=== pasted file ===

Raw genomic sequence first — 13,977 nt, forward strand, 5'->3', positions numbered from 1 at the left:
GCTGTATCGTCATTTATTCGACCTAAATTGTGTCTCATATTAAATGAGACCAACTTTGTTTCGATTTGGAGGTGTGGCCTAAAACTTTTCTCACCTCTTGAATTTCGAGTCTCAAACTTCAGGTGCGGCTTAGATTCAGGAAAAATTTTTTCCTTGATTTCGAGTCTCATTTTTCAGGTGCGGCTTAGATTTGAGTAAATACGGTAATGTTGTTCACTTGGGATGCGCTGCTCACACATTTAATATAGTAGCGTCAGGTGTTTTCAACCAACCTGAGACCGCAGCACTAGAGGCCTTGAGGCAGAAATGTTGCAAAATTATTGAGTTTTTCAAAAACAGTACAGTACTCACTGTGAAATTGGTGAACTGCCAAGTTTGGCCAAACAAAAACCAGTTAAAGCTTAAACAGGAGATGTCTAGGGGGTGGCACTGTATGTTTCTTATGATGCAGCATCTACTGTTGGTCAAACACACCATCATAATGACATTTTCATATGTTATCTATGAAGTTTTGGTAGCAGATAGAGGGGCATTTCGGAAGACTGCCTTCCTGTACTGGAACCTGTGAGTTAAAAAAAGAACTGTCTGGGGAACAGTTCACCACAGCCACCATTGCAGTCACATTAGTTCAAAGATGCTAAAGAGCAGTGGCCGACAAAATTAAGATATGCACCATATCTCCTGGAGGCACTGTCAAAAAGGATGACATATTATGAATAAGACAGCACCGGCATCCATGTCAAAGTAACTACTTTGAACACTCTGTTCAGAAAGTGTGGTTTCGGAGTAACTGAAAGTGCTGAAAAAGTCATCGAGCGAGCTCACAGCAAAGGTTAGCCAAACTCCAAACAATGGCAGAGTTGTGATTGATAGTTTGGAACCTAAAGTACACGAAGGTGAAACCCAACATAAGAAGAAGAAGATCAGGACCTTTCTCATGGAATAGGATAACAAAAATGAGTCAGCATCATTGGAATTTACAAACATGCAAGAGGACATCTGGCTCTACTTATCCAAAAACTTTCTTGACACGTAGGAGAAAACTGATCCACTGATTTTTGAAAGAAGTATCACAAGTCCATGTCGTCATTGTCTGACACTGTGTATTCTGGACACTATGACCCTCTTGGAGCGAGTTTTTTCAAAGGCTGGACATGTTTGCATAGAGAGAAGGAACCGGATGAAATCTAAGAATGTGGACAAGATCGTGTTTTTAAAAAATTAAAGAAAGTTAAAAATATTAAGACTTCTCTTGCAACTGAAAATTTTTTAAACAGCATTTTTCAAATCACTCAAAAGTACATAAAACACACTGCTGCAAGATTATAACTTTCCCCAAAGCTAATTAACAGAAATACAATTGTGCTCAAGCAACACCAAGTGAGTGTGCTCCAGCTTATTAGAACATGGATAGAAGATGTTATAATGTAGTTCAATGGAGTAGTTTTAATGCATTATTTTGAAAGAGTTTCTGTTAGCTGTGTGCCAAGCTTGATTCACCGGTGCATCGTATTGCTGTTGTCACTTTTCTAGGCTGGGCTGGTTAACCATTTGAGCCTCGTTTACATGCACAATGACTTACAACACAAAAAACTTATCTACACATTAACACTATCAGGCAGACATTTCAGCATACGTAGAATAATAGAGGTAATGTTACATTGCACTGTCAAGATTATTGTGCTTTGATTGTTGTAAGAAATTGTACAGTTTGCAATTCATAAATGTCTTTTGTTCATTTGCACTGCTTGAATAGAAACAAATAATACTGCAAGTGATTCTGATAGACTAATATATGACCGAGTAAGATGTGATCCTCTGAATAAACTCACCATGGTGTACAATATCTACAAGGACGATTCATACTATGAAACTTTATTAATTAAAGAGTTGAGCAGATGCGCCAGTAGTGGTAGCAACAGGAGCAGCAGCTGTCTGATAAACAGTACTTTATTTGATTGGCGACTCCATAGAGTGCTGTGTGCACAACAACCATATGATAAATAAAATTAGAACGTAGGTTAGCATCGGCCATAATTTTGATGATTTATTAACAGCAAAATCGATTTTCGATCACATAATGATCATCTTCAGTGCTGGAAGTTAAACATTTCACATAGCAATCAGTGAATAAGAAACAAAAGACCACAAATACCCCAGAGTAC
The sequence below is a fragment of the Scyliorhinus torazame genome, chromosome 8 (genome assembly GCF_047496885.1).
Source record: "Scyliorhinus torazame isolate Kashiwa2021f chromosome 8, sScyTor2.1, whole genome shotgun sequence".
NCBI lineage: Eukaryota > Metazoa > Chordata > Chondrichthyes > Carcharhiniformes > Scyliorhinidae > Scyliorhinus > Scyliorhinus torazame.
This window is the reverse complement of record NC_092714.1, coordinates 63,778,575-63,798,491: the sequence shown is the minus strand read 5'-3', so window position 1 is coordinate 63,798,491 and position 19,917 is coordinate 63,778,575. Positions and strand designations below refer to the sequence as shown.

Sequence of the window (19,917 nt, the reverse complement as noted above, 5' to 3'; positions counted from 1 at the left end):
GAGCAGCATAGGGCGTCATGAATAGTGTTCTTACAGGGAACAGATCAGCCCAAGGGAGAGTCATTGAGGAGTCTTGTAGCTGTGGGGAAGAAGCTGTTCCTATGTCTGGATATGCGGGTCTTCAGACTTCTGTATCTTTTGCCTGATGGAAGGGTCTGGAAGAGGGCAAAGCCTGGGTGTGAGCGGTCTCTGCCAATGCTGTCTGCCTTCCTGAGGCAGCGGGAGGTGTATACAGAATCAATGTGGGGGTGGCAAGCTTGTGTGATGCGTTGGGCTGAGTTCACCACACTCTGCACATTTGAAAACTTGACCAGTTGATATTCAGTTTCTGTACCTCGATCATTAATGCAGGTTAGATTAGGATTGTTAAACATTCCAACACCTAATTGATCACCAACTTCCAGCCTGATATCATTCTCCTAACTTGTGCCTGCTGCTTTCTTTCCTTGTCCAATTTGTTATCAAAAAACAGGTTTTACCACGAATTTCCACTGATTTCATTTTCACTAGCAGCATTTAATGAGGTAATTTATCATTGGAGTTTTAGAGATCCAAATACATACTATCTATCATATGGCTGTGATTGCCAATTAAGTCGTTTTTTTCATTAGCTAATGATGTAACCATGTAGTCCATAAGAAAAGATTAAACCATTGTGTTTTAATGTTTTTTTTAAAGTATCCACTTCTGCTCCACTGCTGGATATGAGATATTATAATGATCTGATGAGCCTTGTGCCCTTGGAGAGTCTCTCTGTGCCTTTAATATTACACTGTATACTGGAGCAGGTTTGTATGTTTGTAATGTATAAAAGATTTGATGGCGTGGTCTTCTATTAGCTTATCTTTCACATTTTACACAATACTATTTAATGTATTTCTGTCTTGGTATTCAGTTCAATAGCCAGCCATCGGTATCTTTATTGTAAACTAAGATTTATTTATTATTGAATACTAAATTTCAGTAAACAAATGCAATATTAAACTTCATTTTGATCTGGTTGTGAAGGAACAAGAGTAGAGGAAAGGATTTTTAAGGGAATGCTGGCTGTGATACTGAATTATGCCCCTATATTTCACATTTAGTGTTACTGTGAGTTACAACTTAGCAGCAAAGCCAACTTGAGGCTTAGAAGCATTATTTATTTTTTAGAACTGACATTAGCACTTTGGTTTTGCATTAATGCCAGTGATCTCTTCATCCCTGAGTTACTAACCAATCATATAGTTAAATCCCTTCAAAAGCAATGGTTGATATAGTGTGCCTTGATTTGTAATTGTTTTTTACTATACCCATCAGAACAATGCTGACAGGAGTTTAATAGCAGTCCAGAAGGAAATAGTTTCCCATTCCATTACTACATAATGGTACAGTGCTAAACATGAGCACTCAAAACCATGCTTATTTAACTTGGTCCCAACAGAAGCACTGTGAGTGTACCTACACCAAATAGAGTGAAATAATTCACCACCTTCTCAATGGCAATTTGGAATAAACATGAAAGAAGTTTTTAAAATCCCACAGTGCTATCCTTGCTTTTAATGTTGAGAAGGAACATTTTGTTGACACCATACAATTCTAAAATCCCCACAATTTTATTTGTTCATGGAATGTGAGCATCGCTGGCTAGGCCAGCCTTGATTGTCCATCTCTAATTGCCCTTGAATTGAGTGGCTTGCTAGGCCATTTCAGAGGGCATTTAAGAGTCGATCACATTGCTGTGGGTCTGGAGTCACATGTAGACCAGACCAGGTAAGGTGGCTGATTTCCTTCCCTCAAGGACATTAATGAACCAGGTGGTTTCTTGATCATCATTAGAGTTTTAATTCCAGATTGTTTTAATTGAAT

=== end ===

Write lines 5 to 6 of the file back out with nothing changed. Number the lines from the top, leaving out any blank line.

NCBI lineage: Eukaryota > Metazoa > Chordata > Chondrichthyes > Carcharhiniformes > Scyliorhinidae > Scyliorhinus > Scyliorhinus torazame.
This window is the reverse complement of record NC_092714.1, coordinates 63,778,575-63,798,491: the sequence shown is the minus strand read 5'-3', so window position 1 is coordinate 63,798,491 and position 19,917 is coordinate 63,778,575. Positions and strand designations below refer to the sequence as shown.